Far East Organisation made major changes to its healthcare offerings recently. Jodie Choo, group HR head, walks Sabrina Zolkifi through the process and shares her experiences.Designing and implementing a new initiative can be a massive undertaking, and no one knows this better than Jodie Choo, group HR head at Far East Organisation.
Prior to Choo joining the company in 2012, Far East Organisation offered traditional healthcare benefits such as inpatient and outpatient coverage.
However, when she looked closely at the figures and data, she realised the utilisation rate was low, which is when she decided the benefits programme needed a new lease of life.
To realise our vision and better our employees’ way of life, one of our key priorities is to build a healthy workplace environment that supports the physical and mental wellness of our workforce.
As such, it ended up with employees having to pay for their own healthcare even though medical coverage was provided by the company.
Therefore, Choo decided to make changes to the programme, adding the company recognised it “cannot rely solely on curative benefits to maintain a healthy workforce”.
She found while the outpatient and inpatient offerings were comprehensive, they were more of a reactive measure.
“You only incur cost when you get sick and need to cure yourself, but what about prevention to make sure you don’t get sick in the first place? That’s why we introduced a more flexible health and wellness programme,” Choo says.
The decision to restructure the benefits programme was one that was highly supported by the CEO of Far East Organisation, who Choo says was “particularly concerned with the growing trend of chronic illnesses at the workplace”.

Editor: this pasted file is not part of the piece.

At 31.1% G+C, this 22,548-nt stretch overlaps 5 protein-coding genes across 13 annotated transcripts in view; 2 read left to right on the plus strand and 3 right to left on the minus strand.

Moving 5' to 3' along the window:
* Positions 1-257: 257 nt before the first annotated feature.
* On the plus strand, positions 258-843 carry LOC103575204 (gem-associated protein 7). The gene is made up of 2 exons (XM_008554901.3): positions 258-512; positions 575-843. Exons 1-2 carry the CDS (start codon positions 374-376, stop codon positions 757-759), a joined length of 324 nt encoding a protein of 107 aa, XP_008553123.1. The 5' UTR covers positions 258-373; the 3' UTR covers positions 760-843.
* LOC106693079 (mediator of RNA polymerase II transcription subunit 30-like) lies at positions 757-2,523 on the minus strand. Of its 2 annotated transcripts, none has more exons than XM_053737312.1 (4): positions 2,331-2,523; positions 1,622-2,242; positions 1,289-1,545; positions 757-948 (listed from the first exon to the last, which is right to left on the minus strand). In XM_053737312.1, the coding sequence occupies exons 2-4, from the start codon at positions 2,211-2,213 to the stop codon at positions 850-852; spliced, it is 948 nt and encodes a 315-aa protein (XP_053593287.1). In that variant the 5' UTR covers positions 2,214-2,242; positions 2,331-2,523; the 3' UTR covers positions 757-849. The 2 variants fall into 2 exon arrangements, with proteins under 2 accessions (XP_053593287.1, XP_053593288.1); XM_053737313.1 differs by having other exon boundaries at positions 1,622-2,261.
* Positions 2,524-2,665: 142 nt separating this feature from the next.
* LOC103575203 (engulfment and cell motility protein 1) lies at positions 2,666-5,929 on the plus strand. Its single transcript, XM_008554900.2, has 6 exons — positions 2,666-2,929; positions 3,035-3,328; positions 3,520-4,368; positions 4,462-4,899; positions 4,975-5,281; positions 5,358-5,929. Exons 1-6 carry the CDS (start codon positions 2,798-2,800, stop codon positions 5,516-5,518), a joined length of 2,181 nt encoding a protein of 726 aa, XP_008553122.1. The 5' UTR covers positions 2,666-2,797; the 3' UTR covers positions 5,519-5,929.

“Mental health was also identified as a critical area, and there was a need for counselling services or an Employee Assistance Programme (EAP),” she adds.
It became apparent that a holistic framework was needed to tie these singular initiatives in a coherent manner. The interventions needed to be targeted and the results must be sustainable.
“What we did in my first year at the company was while we maintained our current inpatient benefits structure, we brought the outpatient benefits in-house and extended it across the board rather than going by employees’ levels of seniority,” Choo says.
“Because this was a matter of health, everybody is important to us, so everybody across the board gets a fixed sum. On top of that, because we’ve brought the programme in-house, we were no longer constrained by any restrictions or limitations imposed by the insurance companies, so employees can now go to registered and recognised doctors, and even TCM (traditional Chinese medicine).”
Another plus point of having support from the CEO was the fact that he was highly encouraging and allowed her team to “experiment”.
“Only until you do it will you have data, so you can’t only depend on what you’ve done in the past – especially if the past scheme was different, and that’s why we had to try things out. The first year was spent monitoring results and making tweaks along the way.”
Far East Organisation also approached the Health Promotion Board for advice, and received ideas on the types of initiatives and interventions, of which the eventual framework was based on.
The company’s new Employee Health and Wellness Programme is built on the three framework pillars: investigative, preventive and curative.
In the past, the company has offered investigative programmes such as health screenings, but to further supplement this, Far East Organisation introduced an annual Health Risk Assessment (HRA) in August this year.